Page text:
Chocolate Ganache Truffles (courtesy of Serious Eats)
Yield: 2 dozen truffles
Special (optional) equipment: immersion blender, melon baller, ice cube trays

8 ounces of semisweet or bittersweet chocolate (a cacao content of about 60% works best)
½ cup of cream (for chocolate with 70% cacao, increase the cream by about a tablespoon or two)
1 tablespoon butter (optional)
1 tablespoon rum, or other liquor (optional) I used orange flavored liquor
1/2 cup of unsweetened cocoa powder for coating the truffles (or use chopped nuts or melted and tempered chocolate), confectioners sugar, cinnamon, sprinkles, etc. 

1. Chop the chocolate into fairly even, small pieces—a heavy serrated knife works well. 

2. Heat the cream in a saucepan over medium heat until it begins to boil. Remove from heat. Add the chopped chocolate to the cream. For an extra smooth truffle, add butter. Add any liquor here, too. Wait a minute or two until most of the chocolate and butter is melted.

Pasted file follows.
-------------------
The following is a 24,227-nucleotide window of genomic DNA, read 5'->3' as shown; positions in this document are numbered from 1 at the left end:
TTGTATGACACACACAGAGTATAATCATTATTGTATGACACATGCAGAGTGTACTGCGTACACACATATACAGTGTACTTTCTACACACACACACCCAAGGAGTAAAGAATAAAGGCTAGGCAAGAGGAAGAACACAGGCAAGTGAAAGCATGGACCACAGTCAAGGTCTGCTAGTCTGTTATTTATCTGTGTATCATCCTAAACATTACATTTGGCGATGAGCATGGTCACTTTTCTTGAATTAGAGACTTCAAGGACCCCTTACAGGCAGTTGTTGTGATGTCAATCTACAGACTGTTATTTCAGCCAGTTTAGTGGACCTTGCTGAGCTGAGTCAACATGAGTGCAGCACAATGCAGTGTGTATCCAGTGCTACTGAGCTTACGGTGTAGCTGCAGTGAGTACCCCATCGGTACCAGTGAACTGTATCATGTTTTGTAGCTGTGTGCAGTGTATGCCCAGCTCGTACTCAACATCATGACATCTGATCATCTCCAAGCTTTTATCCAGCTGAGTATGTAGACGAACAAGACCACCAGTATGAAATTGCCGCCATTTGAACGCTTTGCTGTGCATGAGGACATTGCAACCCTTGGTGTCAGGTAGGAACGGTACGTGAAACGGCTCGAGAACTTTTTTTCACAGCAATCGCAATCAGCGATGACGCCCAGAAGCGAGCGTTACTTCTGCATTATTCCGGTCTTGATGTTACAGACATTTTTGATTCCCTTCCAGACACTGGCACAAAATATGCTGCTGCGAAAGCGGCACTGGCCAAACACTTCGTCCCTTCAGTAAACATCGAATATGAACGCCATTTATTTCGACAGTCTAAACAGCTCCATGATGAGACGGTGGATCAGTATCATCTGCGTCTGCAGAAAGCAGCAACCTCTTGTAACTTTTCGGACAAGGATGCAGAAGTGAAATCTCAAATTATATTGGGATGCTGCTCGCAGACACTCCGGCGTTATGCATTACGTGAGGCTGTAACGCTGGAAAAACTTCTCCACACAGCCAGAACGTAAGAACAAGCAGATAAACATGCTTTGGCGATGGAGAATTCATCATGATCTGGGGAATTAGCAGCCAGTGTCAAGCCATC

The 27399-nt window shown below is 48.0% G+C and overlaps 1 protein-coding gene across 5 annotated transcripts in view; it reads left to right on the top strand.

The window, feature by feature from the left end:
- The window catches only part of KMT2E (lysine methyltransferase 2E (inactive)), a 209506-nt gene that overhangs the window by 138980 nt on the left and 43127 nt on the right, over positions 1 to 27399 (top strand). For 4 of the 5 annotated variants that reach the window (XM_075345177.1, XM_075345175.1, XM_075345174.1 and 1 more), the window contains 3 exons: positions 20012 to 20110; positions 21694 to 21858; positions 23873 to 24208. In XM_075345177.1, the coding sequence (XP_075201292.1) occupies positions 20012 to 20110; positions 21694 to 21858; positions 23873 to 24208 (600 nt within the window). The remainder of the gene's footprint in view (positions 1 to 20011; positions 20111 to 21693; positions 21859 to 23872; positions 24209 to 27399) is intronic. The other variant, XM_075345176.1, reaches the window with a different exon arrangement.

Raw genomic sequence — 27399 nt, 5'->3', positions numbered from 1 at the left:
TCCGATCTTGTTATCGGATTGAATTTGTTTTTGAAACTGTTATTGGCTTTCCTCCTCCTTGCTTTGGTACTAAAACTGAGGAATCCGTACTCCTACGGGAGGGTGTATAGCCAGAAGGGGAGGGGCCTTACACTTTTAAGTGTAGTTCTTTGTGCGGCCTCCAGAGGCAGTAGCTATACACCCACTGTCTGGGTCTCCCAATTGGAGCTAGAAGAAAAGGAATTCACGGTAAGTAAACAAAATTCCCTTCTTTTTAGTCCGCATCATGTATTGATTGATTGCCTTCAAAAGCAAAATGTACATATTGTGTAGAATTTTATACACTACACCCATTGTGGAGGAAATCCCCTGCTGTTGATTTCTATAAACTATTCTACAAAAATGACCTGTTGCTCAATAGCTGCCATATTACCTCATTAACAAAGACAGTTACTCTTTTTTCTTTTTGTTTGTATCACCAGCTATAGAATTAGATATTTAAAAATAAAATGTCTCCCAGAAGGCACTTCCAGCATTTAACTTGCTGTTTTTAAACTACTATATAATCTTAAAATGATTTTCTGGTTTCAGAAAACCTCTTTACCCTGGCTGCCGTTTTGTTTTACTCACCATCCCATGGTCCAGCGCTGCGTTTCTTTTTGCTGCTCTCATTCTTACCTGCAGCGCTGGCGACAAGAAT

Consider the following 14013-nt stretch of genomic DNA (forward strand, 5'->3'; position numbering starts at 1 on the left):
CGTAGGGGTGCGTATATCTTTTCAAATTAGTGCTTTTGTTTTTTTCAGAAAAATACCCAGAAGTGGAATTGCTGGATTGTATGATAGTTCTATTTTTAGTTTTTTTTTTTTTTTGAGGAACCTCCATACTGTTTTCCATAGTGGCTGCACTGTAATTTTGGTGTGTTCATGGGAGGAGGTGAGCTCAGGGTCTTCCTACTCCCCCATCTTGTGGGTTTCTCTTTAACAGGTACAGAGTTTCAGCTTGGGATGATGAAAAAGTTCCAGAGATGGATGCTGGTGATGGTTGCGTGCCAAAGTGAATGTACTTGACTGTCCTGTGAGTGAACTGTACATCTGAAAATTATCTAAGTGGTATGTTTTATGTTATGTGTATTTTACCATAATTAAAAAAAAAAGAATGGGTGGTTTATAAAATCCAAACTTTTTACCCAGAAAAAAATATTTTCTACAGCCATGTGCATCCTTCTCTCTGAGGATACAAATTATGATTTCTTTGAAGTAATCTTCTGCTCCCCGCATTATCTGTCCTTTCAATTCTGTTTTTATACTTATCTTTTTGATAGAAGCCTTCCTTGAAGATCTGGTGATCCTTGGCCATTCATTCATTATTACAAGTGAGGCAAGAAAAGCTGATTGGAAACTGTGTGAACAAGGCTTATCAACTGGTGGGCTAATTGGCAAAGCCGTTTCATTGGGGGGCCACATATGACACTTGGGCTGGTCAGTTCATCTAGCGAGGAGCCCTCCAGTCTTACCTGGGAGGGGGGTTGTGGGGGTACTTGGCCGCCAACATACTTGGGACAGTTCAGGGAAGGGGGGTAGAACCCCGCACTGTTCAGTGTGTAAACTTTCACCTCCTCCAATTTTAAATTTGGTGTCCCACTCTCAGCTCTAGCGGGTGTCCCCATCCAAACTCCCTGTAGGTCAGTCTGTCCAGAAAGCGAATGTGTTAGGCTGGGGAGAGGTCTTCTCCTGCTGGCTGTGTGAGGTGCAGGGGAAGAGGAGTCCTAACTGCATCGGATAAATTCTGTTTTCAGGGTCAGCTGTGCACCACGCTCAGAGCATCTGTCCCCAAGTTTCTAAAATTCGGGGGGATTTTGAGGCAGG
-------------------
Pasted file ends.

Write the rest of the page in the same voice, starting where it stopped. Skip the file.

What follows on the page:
3. Transfer to a mixing bowl. Whisk until smooth. Once the chocolate is mostly melted, quickly but gently transfer the mixture to a bowl so that you can form your emulsion in a cooler environment. 

4. Whisk the mixture vigorously until it’s thick and smooth, scraping the bottom and sides of the bowl and incorporating all the cream and chocolate. If you have one, an immersion blender helps make sure the emulsion is stable.